Credit cards costing small businesses $100 a week
Shoppers are used to getting mad at big corporations that charge eye-watering credit card fees.
Airlines, ticket sellers, taxi companies and parking buildings have few qualms about slapping buyers with a $2, $5 $10 or even $20 fee on top of their original purchase.
But little businesses are struggling with credit card fees they do not feel they can pass on to shoppers, fuelled by the rise of tap and go payments, say retail and business advocates.
"It's interesting because all the big companies pass on credit card charges on so it's surprising that small companies can sustain not passing it on," says software company Xero's managing director Victoria Crone.
"It's a far more intimate (customer) relationship than a big company so they are far more cautious."
The issue is heating up because shoppers have embraced handy tap and go payment cards, which pay for purchases under $80 with a single tap and now account for millions of payments a month.
Business advocates say the system is pushing money into the credit card network at the expense of cheaper eftpos processing, which will end up costing shoppers money when small outfits can no longer absorb the cost.
The Commerce Commission raised fears of a payment monopoly driving up prices for consumers in its 2014 Consumer Issues report, released to Stuff under the Official Information Act.
"PayWave and PayPass have been touted as the latest and greatest advancement in retail technology ... (but) already we are seeing signs that NFC transaction systems are replacing the current eftpos payment system with its lower fee structure. This could result in a transaction fee structure monopoly and increased charges to consumers as traders pass on their increased transaction costs through surcharges or increased prices," it said.
Crone says more small businesses are fighting back by leaving the tap and go function switched off on their payment terminals to avoid forking out the extra fees.
That's not very convenient for shoppers, however. Crone argues a better way would be to beef up the eftpos system with added convenience to let the old system compete.
New Zealand was an early adopter of eftpos and it has served us well. But debit cards are replacing eftpos cards because they offer convenient contactless and internet payment options, which eftpos cards do not, says the Retailers Association.
Retailers say PayWave is displacing eftpos transactions because when people use contactless debit cards the payments are processed through the credit card network, even though they are spending their own money from their bank account.
This costs retailers extra, because while eftpos charges a fixed six monthly fee, credit cards charge a percentage margin, meaning every small transaction costs.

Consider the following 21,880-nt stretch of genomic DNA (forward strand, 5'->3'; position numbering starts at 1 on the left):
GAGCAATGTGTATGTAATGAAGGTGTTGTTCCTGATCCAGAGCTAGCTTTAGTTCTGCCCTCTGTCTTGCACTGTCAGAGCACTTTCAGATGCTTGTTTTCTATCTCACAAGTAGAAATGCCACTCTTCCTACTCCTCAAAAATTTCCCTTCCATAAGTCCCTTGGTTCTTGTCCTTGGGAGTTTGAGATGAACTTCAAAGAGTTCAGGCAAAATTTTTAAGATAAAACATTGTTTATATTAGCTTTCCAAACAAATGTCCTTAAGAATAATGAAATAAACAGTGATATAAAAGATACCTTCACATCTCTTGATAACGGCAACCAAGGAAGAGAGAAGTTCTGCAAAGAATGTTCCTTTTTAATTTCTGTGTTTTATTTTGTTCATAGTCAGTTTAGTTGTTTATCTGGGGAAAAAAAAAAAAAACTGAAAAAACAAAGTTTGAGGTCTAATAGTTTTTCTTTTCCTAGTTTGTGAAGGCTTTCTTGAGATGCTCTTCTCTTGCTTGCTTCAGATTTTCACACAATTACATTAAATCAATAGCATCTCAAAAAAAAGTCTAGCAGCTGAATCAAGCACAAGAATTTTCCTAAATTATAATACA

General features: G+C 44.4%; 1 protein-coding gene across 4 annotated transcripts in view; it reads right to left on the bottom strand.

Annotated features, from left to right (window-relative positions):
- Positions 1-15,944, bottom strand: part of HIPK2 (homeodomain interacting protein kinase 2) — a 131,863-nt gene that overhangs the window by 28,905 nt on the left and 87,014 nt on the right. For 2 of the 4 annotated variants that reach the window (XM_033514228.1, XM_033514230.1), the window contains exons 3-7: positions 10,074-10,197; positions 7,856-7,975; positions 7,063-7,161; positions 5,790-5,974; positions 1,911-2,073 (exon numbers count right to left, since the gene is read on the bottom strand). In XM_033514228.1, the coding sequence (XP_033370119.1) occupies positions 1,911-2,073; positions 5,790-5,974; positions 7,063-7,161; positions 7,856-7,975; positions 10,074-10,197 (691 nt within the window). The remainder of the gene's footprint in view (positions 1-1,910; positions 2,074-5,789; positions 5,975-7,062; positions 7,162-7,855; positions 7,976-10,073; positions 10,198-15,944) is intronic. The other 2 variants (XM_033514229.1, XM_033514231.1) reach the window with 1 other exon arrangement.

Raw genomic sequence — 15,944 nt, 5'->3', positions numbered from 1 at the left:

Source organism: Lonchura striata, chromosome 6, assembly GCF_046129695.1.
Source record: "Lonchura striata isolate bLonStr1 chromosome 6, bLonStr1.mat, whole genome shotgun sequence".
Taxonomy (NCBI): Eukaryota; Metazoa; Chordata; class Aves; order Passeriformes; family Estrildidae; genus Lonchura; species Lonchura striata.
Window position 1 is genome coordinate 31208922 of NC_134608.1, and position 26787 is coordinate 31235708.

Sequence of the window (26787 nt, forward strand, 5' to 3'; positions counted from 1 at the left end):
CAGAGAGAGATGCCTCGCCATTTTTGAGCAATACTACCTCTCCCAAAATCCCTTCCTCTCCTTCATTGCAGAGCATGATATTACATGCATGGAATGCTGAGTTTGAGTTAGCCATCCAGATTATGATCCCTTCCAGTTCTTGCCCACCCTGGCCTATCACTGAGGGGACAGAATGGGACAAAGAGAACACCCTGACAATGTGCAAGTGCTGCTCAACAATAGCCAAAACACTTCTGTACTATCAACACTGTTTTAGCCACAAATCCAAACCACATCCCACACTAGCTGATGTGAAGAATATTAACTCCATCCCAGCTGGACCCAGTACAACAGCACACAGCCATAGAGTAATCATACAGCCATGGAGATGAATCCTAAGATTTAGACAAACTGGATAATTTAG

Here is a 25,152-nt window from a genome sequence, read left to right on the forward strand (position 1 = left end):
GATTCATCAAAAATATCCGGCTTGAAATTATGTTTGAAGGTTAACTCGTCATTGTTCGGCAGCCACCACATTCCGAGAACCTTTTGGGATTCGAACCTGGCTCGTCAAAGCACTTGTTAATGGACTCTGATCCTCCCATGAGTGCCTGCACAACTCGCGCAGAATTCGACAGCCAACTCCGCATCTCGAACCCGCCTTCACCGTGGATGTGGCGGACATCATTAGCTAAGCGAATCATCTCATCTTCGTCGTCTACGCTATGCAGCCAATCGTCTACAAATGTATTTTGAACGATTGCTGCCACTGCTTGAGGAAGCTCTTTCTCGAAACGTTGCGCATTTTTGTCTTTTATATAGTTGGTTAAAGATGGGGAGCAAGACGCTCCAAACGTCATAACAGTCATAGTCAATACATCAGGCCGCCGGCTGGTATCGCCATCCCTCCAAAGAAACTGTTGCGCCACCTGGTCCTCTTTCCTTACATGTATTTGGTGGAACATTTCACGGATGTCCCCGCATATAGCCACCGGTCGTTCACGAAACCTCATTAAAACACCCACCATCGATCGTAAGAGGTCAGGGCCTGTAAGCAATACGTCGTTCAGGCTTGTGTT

Paying per swipe "is cool if you're selling high value goods. But contactless is targeted at low value goods," says Crone.
In 2009 the Commerce Commission settled a case with banks and credit card companies over the way they charge for credit cards, and for the first time gave shops the right to add a margin to pass on the cost of credit card payments. The Commission said banning shops from adding a surcharge was "shielding cardholders from paying the cost of their payment choice."
The settlement was designed to cut credit card fees paid by retailers but a review in 2013 found that, while some retailers were paying lower fees, many were actually paying more.
Those who were paying less were more likely to be big retailers.
Despite this, a 2012 survey of 3500 retailers found only about 15 per cent refused to take Visa and Mastercard and fewer than one in 10 surcharged for credit cards. The survey has not been repeated, despite the Commerce Commission noting in 2013 that credit card margins looked set to rise again.
Crone says she has personally noticed more small businesses refusing to switch on their terminal's tap and go function, as well as some refusing credit cards altogether or adding a margin to credit card purchases. She is surprised more small business are not passing on the costs.
She estimates a small business turning over $20,000 a month could be paying $100 a week in credit card transaction fees if it is charged a 2 per cent margin.
"This is likely around 10 times the cost of the eftpos unit and likely around the same cost as their full telecommunications spend," she says.
Xero and the Retailers Association want an eftpos revival: more investment in the eftpos network to inject more convenience so it can compete with credit and debit payments. Crone says it is crucial to hang on to eftpos because it benefits both businesses and consumers.
"We need to encourage an easy eftpos alternative because ... eventually the extra costs that are being incurred via countless cards will be passed on."
Banks are already developing instant mobile phone payment methods that let people pay immediately for small purchases from their bank accounts.
"You want something you can use to pay for your coffee," says Crone.
In the meantime, don't be angry if you try to tap and go but find that the helpful function has been disabled.
The shop may be trying to make your coffee cheaper.